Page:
So I went from one counter to another and foolishly let each and every beauty sales person try their hand and products on my unfortunate face. They rejoiced after having given me a full makeover at the transformation in my skin, spoke of how my eyes were ‘popping’ (WTF) and were craving for me to hand over my purse. I simply looked in the mirror and muttered about how lovely it was and that I should now see how it looked in the outside light, and hurried onto the next counter, begging them to repair the damage. And then the process began all over again.

Eventually I left Peter Jones, empty-handed, but with a face so covered in serums, moisturisers and foundations, that I resembled an oompah loompa who had fallen into an oil slick.

I welcomed the Colonel home who peered at me, frowned and looked faintly fearful as I kissed him hello, but was wise enough to say nothing, probably quite difficult anyway as our lips stuck together with my peachy lip gloss entitled, ‘Glamour Puss’.

That night however, whilst scrubbing my face clean of all the muck, which was quite some feat, there were no questioning words of why I was taking so long. Instead, as I did my usual leap into bed, putting my freezing feet between his legs to try to warm them up (NB The higher up your husbands/partners legs you can get your cold toes the better, but you may meet with resistance as apparently it’s painful in many ways). So with a yelp of apparent agony from the Colonel, he then turned to face me, breathed a sigh of relief, stroked my cheek and whispered, “Hello beautiful.”

Gosh! I think in future I shall stick to au naturel.

Katie xx

Ladies: Are you comfortable without makeup?

Gents: If you’ve read this far, your thoughts please.

Camping Anyone?

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Now let’s be clear, camping is not for everyone.

Indeed, it wasn’t for me for the first 45 years of my life until that wretched thing called love got in the way. You know how when you’re truly smitten with someone you’ll do anything just to be with them? Hang gliding, parachute jumping, ironing their pants? Well, camping was in that category for me.

After a month of camping on my own around France (yes, I shall be bringing out that ol’ chestnut for many months to come), I became a bit of a good camper. I can get my tent up and down in a nanosecond without breaking a fingernail, can make fabulous meals on what is effectively a Bunsen Burner but with only a fraction of the gas (particularly after I broke it) and finally, can manage to ensure that standards prevail at all times in terms of cleanliness (the entire range from Clinique was hidden in the base of one pannier – a necessity but somewhat heavy). So yes, I can now proudly say that I am indeed a jolly good camper.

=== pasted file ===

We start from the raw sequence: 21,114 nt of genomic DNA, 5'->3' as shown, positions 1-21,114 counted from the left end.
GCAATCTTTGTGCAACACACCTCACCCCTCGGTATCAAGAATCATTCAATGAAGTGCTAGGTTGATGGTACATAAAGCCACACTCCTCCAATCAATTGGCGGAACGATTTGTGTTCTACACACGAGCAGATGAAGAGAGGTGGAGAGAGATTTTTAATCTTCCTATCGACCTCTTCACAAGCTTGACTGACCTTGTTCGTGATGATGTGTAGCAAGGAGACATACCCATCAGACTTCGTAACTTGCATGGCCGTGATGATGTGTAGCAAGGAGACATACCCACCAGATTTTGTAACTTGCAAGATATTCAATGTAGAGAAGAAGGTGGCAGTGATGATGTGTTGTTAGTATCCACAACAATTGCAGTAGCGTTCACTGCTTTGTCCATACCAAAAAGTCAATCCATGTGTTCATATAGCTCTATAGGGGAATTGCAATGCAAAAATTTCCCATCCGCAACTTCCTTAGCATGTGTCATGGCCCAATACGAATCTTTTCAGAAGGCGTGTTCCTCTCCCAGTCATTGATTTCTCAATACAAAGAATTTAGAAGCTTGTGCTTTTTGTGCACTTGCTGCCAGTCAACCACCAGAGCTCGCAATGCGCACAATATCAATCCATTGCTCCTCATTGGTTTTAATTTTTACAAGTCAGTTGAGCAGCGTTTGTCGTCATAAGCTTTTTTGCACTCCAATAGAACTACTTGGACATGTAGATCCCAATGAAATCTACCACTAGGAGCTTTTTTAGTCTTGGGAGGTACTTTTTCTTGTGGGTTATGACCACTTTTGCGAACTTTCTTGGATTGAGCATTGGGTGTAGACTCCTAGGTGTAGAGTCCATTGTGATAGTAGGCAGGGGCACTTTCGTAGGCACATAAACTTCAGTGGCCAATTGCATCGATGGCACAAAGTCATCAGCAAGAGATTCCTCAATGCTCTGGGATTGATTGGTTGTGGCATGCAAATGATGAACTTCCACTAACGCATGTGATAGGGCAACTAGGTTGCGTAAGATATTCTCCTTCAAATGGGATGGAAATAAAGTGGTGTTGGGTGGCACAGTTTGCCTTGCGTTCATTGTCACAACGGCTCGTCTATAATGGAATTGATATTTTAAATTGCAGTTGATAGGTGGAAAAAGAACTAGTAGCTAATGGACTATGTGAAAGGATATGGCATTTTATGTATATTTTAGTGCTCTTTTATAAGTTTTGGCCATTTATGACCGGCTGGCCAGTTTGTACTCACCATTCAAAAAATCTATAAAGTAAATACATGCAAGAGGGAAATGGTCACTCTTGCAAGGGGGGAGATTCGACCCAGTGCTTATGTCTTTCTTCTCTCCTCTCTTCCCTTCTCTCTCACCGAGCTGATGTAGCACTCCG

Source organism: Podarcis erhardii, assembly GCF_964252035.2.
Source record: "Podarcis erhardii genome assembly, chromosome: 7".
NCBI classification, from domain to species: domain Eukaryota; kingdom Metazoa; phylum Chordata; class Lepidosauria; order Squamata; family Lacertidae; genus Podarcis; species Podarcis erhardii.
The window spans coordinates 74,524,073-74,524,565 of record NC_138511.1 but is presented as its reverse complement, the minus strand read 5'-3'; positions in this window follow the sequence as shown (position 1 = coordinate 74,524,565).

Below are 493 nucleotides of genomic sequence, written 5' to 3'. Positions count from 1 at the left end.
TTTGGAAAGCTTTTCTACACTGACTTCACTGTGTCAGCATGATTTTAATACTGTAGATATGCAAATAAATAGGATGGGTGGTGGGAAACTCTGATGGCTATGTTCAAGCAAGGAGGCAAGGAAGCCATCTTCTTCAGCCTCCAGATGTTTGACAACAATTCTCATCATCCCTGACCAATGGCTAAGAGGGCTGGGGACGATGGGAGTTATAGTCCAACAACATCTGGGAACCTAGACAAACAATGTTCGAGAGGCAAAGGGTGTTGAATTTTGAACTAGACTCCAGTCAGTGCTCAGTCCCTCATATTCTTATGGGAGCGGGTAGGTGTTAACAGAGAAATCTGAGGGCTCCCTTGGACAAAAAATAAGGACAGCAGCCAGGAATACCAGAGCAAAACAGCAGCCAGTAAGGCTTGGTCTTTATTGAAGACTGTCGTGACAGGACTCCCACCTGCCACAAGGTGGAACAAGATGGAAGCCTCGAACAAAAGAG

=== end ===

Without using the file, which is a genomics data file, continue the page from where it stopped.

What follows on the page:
However, yesterday I went one step further and the Colonel and I visited the Caravan and Motor Home Show at the NEC in Birmingham. (For those not living in England, in terms of size, the NEC is like a dozen aircraft hangars all stuck together i.e. VAST).

Now I know, for a middle class lassie like me, this is not really the done thing. It’s certainly a far cry from the twinset and pearl brigade. And I will confess that it is full of sock and sandal wearers with practicality rather than aesthetics at the forefront of their minds. It is akin to being stuck in a giant IKEA with groups of anorak-wearers. And yet here I am, rebelling slightly by wearing a sassy little skirt and my fabulous Gant boots but loving every minute of it.

I have discussed and bonded with complete strangers over storage capacity within caravans, have talked and listened at length about tents, floor mats and cooking implements, and have lain down sniggering beside the Colonel on many a double bed in the Motor Homes, to see if indeed we can both fit in. (For those interested, the answer is yes, but any ‘whoo hoo’ would be fairly limited without serious injury i.e. falling out or knocking oneself out.)

So a wonderful day was had by all, with packed sandwiches in the Colonel’s very practical military backpack at lunchtime and despite having a couple of collisions with two motorised wheelchairs, I came away with perhaps not an upgrade to our current tent, but certainly with even more enthusiasm for spending more time in the great outdoors.

I will never go down the route of socks with sandals, but perhaps I shall find a backpack of my own. Perhaps something in a fantastically zingy colour and fabric other than the dreary black or camo in canvas, and fill it with a more practical, smaller and therefore lighter travel version of the Clinique range. Fabulous! I have found my inner troglodyte, but one with class!

Katie xx

Are you an outside or an inside sort of person? Indeed, have you gone camping?

Ps Apologies to all sock and sandal wearers …

Fortnum & Mason

fortnum and mason bottle on blue box
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After a few days of being a little poorly (hence the lack of WordPress interaction of late – my apologies) I finally had to go out with my youngest son yesterday in order to buy him his first suit due to an impending interview.

A rather lovely shop in Jermyn Street not far from Piccadilly saw not just one, but two men and a woman all with tape measures hanging around their necks, tweak, adjust and transform my gangly boy into a rather dashing young man in the space of an hour. Job done, and left to pay the bill and also with a little time on my hands took a minor detour and went into the 300 year old beautiful store of Fortnum & Mason.